President Trump signs animal cruelty bill, Massachusetts restricts vape sales, and more…
IN THE NEWS
- President Donald J. Trump signed into law the Preventing Animal Cruelty and Torture Act. Under the law, acts of animal cruelty are a federal crime punishable with fines and up to seven years in prison. “It is important that we combat these heinous and sadistic acts of cruelty, which are totally unacceptable in a civilized society,” said President Trump at a signing ceremony.
- Massachusetts Governor Charlie Baker (R) signed into law a restriction on the sale of flavored vaping products and menthol cigarettes. This law, the most aggressive targeting the sale of flavored vaping products passed to date, prohibits the sale of flavored products outside licensed smoking bars and restricts the sale of all vaping products with nicotine content over 35 milligrams per milliliter to licensed smoking bars and adults-only tobacco shops. State officials removed all vaping products from store shelves in September in response to the declaration of a state-wide public health emergency, giving the Massachusetts legislature time to pass this permanent law.
- The U.S. Supreme Court temporarily blocked a lower court’s order that an accounting firm release President Trump’s tax records. The Supreme Court gave both sides until December 5th to file briefs. A final decision, likely to be issued no later than June, could have important consequences for the separation of powers between the executive and the judiciary.
- The U.S. Supreme Court instructed the U.S. Court of Appeals for the Ninth Circuit to reassess whether Alaska’s $500 statutory limit on individual political campaign contributions violates the First Amendment. In its unanimous opinion, the Court noted that Alaska’s law shares some “danger signs” with a Vermont law previously found to be unconstitutional, such as being “substantially lower” than contribution limits in other states and failing to adjust for inflation. But Justice Ruth Bader Ginsberg wrote separately to emphasize that Alaska’s law also “does not exhibit certain features found troublesome in Vermont’s law.”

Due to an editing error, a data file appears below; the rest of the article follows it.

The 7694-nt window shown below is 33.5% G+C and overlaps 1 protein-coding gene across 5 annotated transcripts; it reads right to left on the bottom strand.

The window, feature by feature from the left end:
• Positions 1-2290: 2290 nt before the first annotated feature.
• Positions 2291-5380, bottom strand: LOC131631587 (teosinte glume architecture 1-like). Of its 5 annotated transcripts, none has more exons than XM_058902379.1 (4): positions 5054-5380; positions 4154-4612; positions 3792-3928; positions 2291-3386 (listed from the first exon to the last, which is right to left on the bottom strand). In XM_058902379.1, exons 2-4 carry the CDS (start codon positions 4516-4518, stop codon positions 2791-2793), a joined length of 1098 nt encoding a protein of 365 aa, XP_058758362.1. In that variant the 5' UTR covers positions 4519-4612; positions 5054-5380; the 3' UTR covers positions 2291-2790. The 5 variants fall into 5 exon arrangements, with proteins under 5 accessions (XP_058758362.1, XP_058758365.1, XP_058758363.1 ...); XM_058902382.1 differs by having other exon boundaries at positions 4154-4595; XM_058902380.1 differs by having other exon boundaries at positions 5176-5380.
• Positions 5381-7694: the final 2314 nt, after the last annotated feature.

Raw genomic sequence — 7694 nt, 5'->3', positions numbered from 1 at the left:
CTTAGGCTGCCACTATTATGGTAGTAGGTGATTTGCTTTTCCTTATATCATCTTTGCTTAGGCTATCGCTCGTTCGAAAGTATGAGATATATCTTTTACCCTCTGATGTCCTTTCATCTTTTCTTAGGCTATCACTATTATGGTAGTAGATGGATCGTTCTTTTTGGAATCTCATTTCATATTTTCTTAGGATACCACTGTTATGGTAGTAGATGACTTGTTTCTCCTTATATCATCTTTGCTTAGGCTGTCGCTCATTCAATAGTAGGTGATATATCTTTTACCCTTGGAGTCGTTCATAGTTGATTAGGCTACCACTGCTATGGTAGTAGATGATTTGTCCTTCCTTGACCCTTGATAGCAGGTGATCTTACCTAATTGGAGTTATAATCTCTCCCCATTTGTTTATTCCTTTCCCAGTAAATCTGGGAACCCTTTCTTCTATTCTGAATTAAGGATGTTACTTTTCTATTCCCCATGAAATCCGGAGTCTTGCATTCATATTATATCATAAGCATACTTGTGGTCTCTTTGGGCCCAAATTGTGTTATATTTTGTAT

- U.S. Supreme Court Justice Brett Kavanaugh issued a statement indicating that he would be willing to revive the long-defunct “nondelegation” doctrine, which holds that Congress cannot delegate significant policy-making authority to administrative agencies. Last term, the Supreme Court voted 5-3 against reviving the nondelegation doctrine in Gundy v. United States—but Justice Samuel Alito joined the majority opinion with the proviso that “if a majority of this Court were willing to reconsider the approach we have taken for the past 84 years, I would support that effort.” With the support of Justice Kavanaugh—who did not participate in the Gundy case—and Justice Alito, a majority of the Court would appear to be in favor of limiting Congress’s ability to delegate major policy decisions.
- The U.S. District Court for the District of Columbia rejected the Trump Administration’s argument that senior officials working in the White House are immune from congressional subpoenas. Judge Kentanji Brown Jackson wrote that “stated simply, the primary takeaway from the past 250 years of recorded American history is that Presidents are not kings.” She added that “in this land of liberty, it is indisputable that current and former employees of the White House work for the People of the United States.” Observers expect the White House to appeal this decision.
- The U.S. District Court for the District of Columbia ruled that President Barack Obama’s decision to expand the Cascade-Siskiyou National Monument in Oregon was unlawful. Noting that the expansion included land set aside by Congress “for permanent forest production,” U.S. District Judge Richard Leon wrote that the intent of Congress “cannot be rescinded by Presidential Proclamation.” Judge Leon’s decision contradicts an earlier ruling by a federal judge in Oregon that upheld the expansion.